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Demographic Trends, Labour Force Participation, and Long-term Growth

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Author Info

  • Frank T. Denton
  • Byron G. Spencer

Abstract

Rapid population growth ceased in Canada when the baby boom ended, and gave way to the baby bust; rapid labour force growth lasted for another two decades. As the century closes growth has become much more dependent on immigration. This paper reviews the consequences of the boom-bust sequence for the age distribution of the population and labour force since the 1950s, and provides measures of labour productivity growth over that period. It considers also the implications of three alternative projections extending to 2036, and calculates for each the productivity growth that would be required to attain specified rates of increase in total and per capita gross domestic product. It concludes that to sustain even modest gains in GDP per capita will soon require gains in productivity greater than have been observed in the last two decades.

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Bibliographic Info

Paper provided by McMaster University in its series Quantitative Studies in Economics and Population Research Reports with number 334.

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Length: 46 pages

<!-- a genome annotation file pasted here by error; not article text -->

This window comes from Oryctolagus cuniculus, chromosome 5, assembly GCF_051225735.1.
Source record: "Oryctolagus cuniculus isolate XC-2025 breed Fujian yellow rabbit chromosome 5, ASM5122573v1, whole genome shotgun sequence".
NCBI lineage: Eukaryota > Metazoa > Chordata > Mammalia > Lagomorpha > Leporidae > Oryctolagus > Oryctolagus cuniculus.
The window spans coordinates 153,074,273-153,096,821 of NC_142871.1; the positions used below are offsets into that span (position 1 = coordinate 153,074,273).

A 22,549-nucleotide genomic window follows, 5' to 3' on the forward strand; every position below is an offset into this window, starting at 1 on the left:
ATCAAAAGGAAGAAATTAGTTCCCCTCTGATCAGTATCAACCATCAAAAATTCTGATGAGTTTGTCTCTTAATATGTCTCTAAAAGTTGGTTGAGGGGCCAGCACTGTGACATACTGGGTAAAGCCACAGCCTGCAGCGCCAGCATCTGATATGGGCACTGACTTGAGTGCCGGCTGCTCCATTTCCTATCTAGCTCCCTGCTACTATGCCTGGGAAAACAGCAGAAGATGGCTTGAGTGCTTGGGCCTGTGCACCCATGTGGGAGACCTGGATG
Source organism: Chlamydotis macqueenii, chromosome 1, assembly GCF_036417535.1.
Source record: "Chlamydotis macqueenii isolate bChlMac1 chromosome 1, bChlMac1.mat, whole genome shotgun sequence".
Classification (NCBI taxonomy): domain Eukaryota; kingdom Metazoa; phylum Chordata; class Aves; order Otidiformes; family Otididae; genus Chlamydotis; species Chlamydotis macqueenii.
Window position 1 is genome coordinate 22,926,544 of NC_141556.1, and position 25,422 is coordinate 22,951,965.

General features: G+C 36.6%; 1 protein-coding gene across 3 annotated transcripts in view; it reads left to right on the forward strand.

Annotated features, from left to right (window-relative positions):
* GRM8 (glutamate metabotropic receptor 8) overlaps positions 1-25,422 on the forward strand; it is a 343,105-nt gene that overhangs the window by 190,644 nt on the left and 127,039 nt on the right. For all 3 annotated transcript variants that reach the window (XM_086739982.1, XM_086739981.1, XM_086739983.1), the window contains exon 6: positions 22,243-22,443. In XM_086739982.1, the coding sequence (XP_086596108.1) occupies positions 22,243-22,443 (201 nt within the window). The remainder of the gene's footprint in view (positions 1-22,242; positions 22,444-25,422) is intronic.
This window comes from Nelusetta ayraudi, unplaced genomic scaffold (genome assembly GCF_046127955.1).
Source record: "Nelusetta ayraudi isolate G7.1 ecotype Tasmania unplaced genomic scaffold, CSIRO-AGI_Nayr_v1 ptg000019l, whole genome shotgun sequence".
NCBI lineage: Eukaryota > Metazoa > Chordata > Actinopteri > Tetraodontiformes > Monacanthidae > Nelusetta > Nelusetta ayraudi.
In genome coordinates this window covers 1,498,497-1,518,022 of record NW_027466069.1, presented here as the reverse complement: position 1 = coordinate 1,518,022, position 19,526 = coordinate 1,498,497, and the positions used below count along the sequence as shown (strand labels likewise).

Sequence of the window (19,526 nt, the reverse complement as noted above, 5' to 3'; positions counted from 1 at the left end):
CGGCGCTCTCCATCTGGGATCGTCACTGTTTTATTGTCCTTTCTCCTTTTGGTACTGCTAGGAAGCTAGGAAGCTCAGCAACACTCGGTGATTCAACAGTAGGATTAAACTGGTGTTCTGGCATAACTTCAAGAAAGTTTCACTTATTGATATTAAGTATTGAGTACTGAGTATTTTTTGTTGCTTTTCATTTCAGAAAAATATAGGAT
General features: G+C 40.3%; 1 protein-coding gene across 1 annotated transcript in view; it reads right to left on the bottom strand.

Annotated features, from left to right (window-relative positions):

Date of creation: Nov 1997
Date of revision:
Handle: RePEc:mcm:qseprr:334

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Keywords: demographic trends; labour force participation; productivity; growth;

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Cited by:
  1. Frank T. Denton & Christine H. Feaver & Byron G. Spencer, 2005. "Population Aging in Canada: Software for Exploring the Implications for the Labour Force and the Productive Capacity of the Economy," Quantitative Studies in Economics and Population Research Reports 403, McMaster University.
  2. Frank T. Denton & Byron G. Spencer, 1998. "Economic Costs of Population Aging," Independence and Economic Security of the Older Population Research Papers 32, McMaster University.
  3. Frank T. Denton & Byron G. Spencer, 1999. "Population Aging and Its Economic Costs: A Survey of the Issues and Evidence," Quantitative Studies in Economics and Population Research Reports 340, McMaster University.

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